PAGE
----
The Nutana Collegiate Memorial Art Gallery held various meanings as it evolved. In the early years of art acquisitions between 1919 and 1923, the organizers of the Gallery viewed it as a memorial. The beauty and the peaceful nature of the paintings was evident, which would have appealed to many people who were still nursing fresh wounds from the memories of war. By 1924, however, Principal Cameron and the organizers began to shift the Gallery away from a message of remembrance––emphasizing, instead, the importance of the art itself. In regard to Grier’s Spirit of Youth and Long’s Pauline, these acquisitions represented both a local collegiate identity at Nutana and a regional consciousness through depictions of the western landscape that were inclusive only of the affluent and educated Euro-Canadian community in Saskatoon. When Cameron eventually contacted A. Y. Jackson in late 1926, the latter effectively dismissed the Gallery as traditional and outdated. By this point, the Gallery had become a contested space of traditional and modern interpretations of art in Canada, as well as a struggle between regional representation and Eastern Canadian elitism—the latter expressed chiefly through the works of the Group of Seven.

Student opinions of the Gallery are difficult to determine, as they often echoed the opinions of their teachers and parents. The students were nonetheless aware of the gallery’s presence, and understood its importance. For the general public, the Nutana Memorial Art Gallery held many meanings. On 11 November 1927, it was a memorial to the crowds that attended the ceremony to mark the completion of its acquisitions. Alternative views of the Gallery came from Eastern Canada, and later, even among some Saskatonians, viewing it as representative of western Canada’s progress into modernity since Confederation.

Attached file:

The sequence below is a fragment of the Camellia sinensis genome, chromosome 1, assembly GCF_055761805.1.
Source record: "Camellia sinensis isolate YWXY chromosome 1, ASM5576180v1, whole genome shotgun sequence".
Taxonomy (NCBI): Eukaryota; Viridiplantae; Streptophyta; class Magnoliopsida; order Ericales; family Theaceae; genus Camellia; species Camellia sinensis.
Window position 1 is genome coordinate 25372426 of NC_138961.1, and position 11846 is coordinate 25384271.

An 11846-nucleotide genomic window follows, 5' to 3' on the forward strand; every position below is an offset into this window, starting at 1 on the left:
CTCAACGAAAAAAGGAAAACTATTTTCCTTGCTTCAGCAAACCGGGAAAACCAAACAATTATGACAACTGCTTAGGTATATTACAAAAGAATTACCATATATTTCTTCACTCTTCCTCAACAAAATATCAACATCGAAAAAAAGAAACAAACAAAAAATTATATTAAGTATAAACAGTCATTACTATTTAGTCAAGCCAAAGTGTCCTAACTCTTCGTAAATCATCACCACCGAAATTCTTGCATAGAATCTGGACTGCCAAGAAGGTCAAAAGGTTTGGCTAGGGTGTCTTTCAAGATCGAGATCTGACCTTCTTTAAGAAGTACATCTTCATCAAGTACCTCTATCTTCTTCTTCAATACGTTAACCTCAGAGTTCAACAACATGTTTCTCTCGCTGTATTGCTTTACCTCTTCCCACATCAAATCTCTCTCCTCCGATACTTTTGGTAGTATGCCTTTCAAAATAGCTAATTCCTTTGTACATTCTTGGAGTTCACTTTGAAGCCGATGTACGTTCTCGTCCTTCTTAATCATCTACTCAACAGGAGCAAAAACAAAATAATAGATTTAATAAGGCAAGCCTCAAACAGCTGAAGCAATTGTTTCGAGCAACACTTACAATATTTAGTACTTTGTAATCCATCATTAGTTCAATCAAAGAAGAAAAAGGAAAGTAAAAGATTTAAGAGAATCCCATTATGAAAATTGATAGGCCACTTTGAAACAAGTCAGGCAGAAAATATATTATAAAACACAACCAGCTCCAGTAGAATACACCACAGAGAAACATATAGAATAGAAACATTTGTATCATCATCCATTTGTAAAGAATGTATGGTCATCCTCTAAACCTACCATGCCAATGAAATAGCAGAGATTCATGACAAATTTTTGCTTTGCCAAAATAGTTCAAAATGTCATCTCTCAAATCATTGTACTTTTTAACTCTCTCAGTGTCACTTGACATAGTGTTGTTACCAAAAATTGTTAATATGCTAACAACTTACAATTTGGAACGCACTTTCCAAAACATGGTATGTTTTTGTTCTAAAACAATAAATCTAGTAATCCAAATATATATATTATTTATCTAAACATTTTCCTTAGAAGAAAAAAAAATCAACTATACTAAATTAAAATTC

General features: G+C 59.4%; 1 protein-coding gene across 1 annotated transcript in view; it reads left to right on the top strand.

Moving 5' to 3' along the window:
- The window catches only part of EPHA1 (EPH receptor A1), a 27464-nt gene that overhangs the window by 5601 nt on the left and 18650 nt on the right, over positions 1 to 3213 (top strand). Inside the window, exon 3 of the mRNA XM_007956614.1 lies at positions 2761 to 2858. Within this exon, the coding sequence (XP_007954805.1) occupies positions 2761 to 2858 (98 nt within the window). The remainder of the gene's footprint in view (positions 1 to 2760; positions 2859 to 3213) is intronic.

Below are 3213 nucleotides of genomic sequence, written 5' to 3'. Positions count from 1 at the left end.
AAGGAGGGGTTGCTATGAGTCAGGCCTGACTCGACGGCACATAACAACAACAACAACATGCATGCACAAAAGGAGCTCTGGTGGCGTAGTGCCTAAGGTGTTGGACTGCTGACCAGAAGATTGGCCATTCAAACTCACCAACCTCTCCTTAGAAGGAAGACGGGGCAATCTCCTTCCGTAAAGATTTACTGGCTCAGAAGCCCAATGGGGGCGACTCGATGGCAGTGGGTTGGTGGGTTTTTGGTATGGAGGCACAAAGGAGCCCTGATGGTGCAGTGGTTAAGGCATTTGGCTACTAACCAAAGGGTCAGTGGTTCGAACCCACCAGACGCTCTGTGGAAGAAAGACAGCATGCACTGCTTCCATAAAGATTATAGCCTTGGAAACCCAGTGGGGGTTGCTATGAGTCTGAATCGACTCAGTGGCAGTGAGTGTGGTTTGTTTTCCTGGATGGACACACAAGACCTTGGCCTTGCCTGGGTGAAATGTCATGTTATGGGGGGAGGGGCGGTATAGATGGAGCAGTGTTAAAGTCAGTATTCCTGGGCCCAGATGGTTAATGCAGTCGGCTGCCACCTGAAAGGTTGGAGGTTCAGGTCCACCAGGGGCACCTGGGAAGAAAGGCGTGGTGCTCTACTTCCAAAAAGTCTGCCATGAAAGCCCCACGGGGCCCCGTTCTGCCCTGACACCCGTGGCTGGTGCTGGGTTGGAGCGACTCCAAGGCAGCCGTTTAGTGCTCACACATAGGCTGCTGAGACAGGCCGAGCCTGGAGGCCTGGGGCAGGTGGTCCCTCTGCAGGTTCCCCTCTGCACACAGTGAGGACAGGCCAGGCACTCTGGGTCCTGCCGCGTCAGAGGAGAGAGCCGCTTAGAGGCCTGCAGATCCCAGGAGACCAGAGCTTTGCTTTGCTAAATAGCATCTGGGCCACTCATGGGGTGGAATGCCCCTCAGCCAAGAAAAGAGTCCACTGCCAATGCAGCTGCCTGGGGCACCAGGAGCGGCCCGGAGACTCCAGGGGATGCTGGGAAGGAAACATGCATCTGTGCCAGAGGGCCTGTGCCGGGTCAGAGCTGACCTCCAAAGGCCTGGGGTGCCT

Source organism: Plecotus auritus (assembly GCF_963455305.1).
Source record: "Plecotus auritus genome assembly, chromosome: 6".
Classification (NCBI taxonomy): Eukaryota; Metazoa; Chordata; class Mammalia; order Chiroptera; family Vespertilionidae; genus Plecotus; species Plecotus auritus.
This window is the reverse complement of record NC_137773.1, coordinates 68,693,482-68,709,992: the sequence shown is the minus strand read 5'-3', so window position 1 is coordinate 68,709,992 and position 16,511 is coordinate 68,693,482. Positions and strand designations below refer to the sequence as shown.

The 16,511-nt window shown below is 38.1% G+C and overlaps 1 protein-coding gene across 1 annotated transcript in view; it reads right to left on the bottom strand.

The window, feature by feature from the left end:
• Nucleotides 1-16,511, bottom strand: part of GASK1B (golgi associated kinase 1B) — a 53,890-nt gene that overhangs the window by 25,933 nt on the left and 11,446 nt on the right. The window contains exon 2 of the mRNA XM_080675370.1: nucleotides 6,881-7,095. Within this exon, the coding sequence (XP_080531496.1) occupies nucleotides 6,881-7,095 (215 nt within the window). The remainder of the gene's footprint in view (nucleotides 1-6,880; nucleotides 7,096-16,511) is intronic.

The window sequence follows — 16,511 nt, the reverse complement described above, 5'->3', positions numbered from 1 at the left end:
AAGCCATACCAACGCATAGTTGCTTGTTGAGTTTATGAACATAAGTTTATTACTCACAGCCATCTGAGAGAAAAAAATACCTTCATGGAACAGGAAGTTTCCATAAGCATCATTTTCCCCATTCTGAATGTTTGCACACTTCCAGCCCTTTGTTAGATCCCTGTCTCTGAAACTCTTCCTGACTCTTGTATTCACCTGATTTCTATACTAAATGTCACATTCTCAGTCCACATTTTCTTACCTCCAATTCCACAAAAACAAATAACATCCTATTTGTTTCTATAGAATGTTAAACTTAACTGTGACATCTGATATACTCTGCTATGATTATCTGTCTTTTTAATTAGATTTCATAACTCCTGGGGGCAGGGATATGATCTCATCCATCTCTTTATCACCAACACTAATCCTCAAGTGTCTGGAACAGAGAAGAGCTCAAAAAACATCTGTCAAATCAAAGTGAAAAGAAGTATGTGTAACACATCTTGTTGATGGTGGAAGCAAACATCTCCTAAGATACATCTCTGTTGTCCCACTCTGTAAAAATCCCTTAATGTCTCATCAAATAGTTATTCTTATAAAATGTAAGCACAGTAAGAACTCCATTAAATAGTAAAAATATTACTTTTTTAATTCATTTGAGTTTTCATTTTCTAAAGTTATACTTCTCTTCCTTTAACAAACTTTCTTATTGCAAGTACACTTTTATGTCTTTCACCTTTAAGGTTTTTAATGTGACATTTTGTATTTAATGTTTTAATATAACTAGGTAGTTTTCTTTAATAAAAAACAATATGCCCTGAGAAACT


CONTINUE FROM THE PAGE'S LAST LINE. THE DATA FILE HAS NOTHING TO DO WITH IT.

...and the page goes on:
Memorials hold a multiplicity of meanings to their audiences. Scholars, in the future, should approach the memory of the Great War with race, ethnicity, class, gender and age in mind, as these identities impact how a person or a community remembers an event. They should also learn from American historian Steven Trout and do away with the traditional versus modernist dichotomy. To some, the Memorial Art Gallery represented an all-too-traditional means of remembering the war and its victims. To others, it was an indication of the west’s progress, with Saskatoon leading the way. In looking at differing identities and discarding the binary of tradition/modernity, historians can provide more nuanced assessments of the past, and discover new understandings of the Great War’s memory in Canada.

Notes

This paper is an outgrowth from the Tri-Univeristy History Conference in March 2016 at the University of Guelph. The author would like to thank Geoff Hayes, whose feedback enormously strengthened the paper. The author also extends his gratitude to the external reviewer. Research funding was provided by the Manitoba Historical Society.

1. Letter from A. Y. Jackson to A. W. Cameron, 29 November 1926, Archives Artwork Binder, uncatalogued, University of Saskatchewan Archives & Special Collections (hereafter, UASC). The binder of letters sent between the collegiate and the contributing artists to the memorial art gallery are available at http://saskhistoryonline.ca/islandora/object/islandora%3A32794.

2. Ibid.

3. Paul Fussell, The Great War and Modern Memory, Oxford: Oxford University Press, 1975.